For months now, as congressional Republicans have blocked repeated attempts to extend benefits to the long-term unemployed, as they’ve fought to deny low-income Americans access to health insurance, as they’ve advocated to cut tens of billions from the food stamp program, as they’ve resisted proposals to raise the minimum wage, they have simultaneously professed their commitment to American workers and the poor.
Senator Patty Murray put forth a new test of that commitment on Wednesday, by introducing legislation to expand the Earned Income Tax Credit. The EITC is already one of the largest and most effective anti-poverty programs, rewarding low-wage earners for their work and lightening their tax burden. It’s also one of the very few specific anti-poverty policies Republicans have praised in recent months.
Murray’s bill, the “21st Century Worker Tax Cut Act,” would increase the maximum credit for childless adults and create a new tax deduction for families with two working parents. It's intended to complement the Democrats’ campaign for a higher minimum wage, and to force Republicans to take a real stand on help for American workers. Given their recent nods towards the EITC, one might reasonably expect Republicans to consider Murray's proposal seriously. (President Obama also proposed an EITC expansion in his budget for 2015.) Even the tax loopholes Murray proposes closing in order to pay for the expansion have already been singled out for elimination by the Republican chairman of the House Ways and Means Committee, Robert Camp. But these are not reasonable times.
The Republican’s recent expressions of support for expanding the EITC have always seemed more opportunistic than sincere. Rather than actively working to extend the credit to more Americans, the GOP instead uses the EITC as “a protective shield against populist attacks,” as Jonathan Chait put it; specifically, as a counterpoint to calls from the left to raise the minimum wage.
“The minimum wage makes it more expensive for employers to hire low-skilled workers, but the EITC, on the other hand, gives workers a boost—without hurting their prospects,” Representative Paul Ryan said of the EITC in a January speech at the Brookings Institution. “It gives families flexibility—it helps them take ownership of their lives.”
Conservative pundits and academics have taken a similar line. Two economists at the American Enterprise Institute argued last year that “expanding the earned income tax credit is a much more efficient way to fight poverty than increasing the minimum wage.” Steve Moore of the Heritage Foundation argued in favor of a higher EITC in January, as did former Bush advisor Glenn Hubbard. Another former Bush advisor, Harvard economist Gregory Mankiw, wrote recently that the EITC was “distinctly better” than raising the minimum wage because the costs are born by taxpayers rather than employers.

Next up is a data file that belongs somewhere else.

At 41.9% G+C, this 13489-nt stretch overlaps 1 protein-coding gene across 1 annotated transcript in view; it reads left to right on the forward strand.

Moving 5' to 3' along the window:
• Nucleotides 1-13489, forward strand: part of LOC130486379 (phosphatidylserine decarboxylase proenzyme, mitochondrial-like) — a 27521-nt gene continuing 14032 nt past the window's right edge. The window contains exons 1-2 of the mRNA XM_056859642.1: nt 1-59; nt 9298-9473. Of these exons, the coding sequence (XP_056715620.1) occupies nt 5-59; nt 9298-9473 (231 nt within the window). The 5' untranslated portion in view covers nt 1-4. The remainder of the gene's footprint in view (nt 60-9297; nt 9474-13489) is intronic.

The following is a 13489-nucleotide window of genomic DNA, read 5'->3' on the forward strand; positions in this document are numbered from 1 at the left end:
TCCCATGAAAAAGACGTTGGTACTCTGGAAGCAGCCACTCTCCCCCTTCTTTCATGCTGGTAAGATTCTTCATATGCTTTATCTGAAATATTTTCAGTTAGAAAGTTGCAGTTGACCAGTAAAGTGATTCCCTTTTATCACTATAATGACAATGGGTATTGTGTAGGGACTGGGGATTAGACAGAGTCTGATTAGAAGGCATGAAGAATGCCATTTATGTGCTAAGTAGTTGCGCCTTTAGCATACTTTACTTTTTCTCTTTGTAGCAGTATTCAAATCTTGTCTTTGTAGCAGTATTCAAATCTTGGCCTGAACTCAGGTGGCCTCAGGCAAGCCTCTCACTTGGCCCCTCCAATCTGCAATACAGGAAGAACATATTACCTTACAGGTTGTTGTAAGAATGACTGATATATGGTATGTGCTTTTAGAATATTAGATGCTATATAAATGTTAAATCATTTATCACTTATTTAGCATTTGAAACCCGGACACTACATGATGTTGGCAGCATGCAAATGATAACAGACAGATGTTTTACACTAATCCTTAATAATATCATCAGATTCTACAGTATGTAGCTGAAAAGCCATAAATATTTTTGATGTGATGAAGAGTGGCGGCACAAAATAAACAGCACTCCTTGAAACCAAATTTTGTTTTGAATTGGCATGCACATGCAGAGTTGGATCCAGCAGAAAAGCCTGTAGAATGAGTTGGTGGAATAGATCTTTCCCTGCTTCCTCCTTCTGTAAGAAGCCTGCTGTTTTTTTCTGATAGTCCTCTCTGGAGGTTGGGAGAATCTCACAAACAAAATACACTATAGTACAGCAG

In his own much-hyped poverty speech in January, Senator Marco Rubio advocated for replacing the EITC with a “federal wage enhancement” subsidy. The vague contours of the alternative he proposed suggested that what he had in mind was nearly identical to the EITC, but with more support for people without kids.
Rubio was right to point out that one of the major shortcomings of the current EITC is that it offers minimal assistance to childless workers. As the program operates now, people without children who are under 25 are ineligible, and the maximum credit for those between 25 and 64 is $487. Families with children receive more substantial benefits. In 2011, their average credit was $2,905.
Murray’s bill addresses Rubio’s professed concern for childless workers by lowering the eligibility age to 21 and raising the maximum credit for childless workers to about $1,400. Those changes would benefit thirteen million people, according to a Treasury Department estimate. The legislation also increases support for families with two working parents by allowing a secondary earner to deduct twenty percent of their income from their federal taxes. This could offset childcare, transportation, and other costs associated with entering the workforce, thus encouraging more stay-at-home parents to find jobs. More than seven million families would benefit from this new deduction, according to the Joint Committee on Taxation.
The bill also doubles the penalties for tax payers who fail to comply with the Internal Revenue Service’s “due diligence” requirement, a reform that addresses Republican concerns about the costs of improper claims.
If Republicans really wanted to use the EITC as a vehicle for boosting low wages, this legislation provides an excellent starting point for negotiation. But they’re unlikely to engage with it seriously, because their lauding of the EITC was never serious to begin with. For example, Rubio’s proposal to expand the credit for childless workers would have been accomplished by taking money away from workers with kids, instead of by increasing the size of the program overall.
Republicans will face a tricky situation if Harry Reid brings Murray's bill up for a vote in the Senate. “If Republicans aren’t interested in supporting this bill, they’ll need to explain why they are rejecting the alternative that they have often pointed to in order to justify opposing raising the minimum wage," a senior Democratic aide told The Nation.
If recent votes on unemployment insurance are any indication, Republicans are far more likely to risk hypocrisy and find reasons to kill the bill than do any real governing, even on policies they profess to support. If a vote doesn’t accomplish much for low-wage workers, it may at least blow away some of the smoke from the GOP’s show.
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